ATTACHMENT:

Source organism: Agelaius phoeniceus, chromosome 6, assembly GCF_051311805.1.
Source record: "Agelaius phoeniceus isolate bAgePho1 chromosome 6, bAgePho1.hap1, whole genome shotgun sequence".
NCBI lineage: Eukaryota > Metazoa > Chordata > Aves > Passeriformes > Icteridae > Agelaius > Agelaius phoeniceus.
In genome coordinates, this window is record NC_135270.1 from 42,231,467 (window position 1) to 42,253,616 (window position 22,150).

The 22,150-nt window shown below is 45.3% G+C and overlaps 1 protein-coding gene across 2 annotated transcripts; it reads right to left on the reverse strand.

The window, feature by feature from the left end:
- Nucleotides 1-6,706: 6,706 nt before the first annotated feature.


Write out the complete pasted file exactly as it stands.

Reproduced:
Source organism: Agelaius phoeniceus, chromosome 6, assembly GCF_051311805.1.
Source record: "Agelaius phoeniceus isolate bAgePho1 chromosome 6, bAgePho1.hap1, whole genome shotgun sequence".
NCBI lineage: Eukaryota > Metazoa > Chordata > Aves > Passeriformes > Icteridae > Agelaius > Agelaius phoeniceus.
In genome coordinates, this window is record NC_135270.1 from 42,231,467 (window position 1) to 42,253,616 (window position 22,150).

The 22,150-nt window shown below is 45.3% G+C and overlaps 1 protein-coding gene across 2 annotated transcripts; it reads right to left on the reverse strand.

The window, feature by feature from the left end:
- Nucleotides 1-6,706: 6,706 nt before the first annotated feature.